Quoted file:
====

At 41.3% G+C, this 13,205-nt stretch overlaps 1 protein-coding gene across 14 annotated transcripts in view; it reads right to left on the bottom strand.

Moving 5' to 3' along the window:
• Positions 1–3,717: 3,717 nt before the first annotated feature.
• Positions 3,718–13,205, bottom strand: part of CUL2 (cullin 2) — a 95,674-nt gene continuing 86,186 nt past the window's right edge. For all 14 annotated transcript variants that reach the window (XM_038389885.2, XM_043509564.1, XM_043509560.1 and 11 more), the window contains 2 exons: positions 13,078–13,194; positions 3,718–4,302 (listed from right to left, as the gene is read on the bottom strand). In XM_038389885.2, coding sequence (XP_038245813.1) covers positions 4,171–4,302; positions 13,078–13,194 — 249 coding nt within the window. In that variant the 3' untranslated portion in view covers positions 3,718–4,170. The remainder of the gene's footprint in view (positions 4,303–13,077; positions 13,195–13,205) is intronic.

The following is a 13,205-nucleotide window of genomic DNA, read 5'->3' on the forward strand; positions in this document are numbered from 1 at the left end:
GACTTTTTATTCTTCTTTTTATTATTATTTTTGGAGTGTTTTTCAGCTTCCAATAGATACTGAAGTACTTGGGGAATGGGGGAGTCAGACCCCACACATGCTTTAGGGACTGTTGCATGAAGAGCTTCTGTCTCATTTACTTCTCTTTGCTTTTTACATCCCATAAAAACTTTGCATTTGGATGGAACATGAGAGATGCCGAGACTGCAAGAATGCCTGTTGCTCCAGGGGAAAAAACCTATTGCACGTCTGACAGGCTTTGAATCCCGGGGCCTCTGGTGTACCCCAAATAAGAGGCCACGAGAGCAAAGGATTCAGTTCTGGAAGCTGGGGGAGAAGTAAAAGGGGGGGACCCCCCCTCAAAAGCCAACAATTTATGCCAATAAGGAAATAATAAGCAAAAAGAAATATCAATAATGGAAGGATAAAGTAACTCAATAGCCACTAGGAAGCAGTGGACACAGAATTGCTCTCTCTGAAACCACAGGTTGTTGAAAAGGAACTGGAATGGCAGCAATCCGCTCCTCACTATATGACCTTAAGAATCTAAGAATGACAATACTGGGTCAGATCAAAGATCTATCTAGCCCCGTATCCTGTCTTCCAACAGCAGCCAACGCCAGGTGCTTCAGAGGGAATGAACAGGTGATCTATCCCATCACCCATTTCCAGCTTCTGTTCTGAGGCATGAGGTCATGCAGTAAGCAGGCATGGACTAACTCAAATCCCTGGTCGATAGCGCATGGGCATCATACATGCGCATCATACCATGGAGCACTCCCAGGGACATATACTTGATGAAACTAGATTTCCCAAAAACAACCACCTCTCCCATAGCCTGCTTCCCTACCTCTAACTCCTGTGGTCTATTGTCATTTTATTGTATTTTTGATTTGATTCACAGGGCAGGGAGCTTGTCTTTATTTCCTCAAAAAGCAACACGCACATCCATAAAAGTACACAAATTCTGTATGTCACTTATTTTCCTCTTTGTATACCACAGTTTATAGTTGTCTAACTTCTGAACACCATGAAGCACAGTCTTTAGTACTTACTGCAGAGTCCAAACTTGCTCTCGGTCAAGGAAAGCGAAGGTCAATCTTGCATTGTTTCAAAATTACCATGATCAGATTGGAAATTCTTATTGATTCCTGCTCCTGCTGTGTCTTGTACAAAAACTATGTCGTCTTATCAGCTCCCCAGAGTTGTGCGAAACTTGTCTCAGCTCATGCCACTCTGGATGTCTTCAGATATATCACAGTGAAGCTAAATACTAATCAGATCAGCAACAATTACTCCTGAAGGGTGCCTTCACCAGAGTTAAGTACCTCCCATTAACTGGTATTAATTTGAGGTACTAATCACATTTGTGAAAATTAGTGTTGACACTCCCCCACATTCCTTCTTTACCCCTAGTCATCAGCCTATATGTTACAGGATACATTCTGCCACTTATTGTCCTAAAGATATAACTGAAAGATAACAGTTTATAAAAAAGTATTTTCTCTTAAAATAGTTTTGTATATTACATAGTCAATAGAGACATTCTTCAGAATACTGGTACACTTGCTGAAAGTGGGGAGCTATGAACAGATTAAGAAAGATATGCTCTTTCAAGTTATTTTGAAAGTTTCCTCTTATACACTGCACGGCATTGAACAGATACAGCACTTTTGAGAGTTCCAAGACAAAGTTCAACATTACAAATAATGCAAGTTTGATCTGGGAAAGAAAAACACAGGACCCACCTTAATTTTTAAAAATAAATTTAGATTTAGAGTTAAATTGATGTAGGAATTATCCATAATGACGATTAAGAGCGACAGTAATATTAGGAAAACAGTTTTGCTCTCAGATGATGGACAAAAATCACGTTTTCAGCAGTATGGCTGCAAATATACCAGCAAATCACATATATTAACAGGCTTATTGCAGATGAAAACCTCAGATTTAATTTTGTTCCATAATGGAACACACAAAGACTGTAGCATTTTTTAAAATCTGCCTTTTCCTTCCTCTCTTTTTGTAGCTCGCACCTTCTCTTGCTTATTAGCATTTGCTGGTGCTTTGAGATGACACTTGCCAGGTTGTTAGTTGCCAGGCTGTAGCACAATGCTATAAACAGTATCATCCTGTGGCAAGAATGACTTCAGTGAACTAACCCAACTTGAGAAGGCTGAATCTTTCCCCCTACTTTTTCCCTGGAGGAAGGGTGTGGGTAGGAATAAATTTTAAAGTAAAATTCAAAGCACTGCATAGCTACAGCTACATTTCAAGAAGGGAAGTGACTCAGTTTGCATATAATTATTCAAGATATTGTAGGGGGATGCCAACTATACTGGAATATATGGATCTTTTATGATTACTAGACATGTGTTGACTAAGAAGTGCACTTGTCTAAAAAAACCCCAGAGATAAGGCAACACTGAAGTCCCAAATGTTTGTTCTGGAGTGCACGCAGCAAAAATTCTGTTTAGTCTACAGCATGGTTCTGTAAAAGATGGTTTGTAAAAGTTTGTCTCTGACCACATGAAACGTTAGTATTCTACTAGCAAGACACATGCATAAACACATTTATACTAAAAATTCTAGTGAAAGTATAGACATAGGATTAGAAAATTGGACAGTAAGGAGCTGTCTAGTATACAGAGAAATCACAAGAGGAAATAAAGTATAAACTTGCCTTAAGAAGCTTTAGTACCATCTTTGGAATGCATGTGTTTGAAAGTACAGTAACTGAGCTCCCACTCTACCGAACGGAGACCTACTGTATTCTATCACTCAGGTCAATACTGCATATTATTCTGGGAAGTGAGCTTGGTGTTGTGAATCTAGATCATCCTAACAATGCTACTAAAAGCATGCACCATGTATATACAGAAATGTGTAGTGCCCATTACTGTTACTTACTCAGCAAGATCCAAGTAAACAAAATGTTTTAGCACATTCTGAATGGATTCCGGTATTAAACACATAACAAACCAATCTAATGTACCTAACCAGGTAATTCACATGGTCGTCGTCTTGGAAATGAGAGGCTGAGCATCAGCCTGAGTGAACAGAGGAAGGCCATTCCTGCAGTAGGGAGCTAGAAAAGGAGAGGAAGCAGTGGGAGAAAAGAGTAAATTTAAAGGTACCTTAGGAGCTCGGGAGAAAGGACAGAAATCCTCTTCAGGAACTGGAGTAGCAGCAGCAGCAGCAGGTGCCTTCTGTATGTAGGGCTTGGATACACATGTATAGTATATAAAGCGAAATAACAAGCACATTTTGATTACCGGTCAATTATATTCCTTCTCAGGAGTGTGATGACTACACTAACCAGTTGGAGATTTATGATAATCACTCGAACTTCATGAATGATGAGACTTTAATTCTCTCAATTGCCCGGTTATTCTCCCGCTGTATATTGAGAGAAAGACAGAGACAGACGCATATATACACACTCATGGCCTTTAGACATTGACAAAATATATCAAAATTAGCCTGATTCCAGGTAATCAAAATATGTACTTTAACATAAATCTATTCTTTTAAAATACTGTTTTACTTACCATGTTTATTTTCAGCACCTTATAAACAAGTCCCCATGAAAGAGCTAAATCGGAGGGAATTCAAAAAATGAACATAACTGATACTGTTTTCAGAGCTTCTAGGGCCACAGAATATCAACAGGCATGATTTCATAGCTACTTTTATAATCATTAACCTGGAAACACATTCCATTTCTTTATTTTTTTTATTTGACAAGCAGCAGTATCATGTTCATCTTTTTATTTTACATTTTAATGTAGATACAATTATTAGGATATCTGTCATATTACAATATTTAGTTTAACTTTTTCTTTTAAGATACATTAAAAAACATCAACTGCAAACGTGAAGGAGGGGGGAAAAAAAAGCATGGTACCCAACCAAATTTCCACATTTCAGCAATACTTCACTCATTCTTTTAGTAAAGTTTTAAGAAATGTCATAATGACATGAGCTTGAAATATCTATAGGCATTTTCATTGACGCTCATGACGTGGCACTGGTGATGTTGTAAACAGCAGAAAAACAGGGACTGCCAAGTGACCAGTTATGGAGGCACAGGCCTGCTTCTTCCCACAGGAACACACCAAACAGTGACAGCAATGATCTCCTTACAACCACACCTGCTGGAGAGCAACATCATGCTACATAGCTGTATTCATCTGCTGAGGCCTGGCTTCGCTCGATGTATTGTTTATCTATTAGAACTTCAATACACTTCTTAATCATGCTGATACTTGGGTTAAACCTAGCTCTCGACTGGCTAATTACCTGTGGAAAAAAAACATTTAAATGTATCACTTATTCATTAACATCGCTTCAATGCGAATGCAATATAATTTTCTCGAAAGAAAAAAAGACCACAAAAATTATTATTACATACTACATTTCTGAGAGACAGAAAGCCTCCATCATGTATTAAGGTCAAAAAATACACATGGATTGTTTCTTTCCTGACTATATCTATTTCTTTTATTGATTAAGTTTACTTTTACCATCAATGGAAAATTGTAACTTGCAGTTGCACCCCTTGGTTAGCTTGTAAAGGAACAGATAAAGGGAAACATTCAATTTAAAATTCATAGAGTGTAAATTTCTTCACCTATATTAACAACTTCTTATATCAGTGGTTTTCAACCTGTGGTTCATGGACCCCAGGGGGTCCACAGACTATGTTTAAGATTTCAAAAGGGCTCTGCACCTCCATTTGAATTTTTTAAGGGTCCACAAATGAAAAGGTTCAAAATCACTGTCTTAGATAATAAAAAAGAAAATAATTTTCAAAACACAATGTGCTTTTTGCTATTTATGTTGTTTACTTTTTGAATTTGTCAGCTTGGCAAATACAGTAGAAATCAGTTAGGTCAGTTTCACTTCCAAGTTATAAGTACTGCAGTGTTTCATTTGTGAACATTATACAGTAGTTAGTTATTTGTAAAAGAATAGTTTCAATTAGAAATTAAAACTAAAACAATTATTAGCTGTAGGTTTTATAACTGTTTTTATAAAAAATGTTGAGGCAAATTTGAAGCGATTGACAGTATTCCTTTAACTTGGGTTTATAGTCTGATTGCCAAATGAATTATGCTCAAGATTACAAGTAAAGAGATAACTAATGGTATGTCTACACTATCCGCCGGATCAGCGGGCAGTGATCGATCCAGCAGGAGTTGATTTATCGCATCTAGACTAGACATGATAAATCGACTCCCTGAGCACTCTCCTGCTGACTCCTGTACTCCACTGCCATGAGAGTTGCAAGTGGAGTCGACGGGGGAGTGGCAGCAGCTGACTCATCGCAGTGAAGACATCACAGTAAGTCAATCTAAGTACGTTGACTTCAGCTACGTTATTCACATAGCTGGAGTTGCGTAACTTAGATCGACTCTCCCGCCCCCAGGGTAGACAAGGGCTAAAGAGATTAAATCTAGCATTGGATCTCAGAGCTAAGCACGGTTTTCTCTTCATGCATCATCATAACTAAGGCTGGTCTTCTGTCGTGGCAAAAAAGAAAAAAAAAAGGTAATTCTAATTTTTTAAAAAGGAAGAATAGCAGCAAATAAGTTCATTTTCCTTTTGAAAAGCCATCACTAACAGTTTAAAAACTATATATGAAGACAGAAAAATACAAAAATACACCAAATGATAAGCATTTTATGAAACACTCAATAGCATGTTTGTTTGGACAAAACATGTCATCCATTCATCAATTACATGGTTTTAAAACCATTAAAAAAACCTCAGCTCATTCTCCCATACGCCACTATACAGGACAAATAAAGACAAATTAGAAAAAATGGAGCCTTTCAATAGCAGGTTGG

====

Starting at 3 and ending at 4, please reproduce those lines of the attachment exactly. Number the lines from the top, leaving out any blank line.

• Positions 1–3,717: 3,717 nt before the first annotated feature.
• Positions 3,718–13,205, bottom strand: part of CUL2 (cullin 2) — a 95,674-nt gene continuing 86,186 nt past the window's right edge. For all 14 annotated transcript variants that reach the window (XM_038389885.2, XM_043509564.1, XM_043509560.1 and 11 more), the window contains 2 exons: positions 13,078–13,194; positions 3,718–4,302 (listed from right to left, as the gene is read on the bottom strand). In XM_038389885.2, coding sequence (XP_038245813.1) covers positions 4,171–4,302; positions 13,078–13,194 — 249 coding nt within the window. In that variant the 3' untranslated portion in view covers positions 3,718–4,170. The remainder of the gene's footprint in view (positions 4,303–13,077; positions 13,195–13,205) is intronic.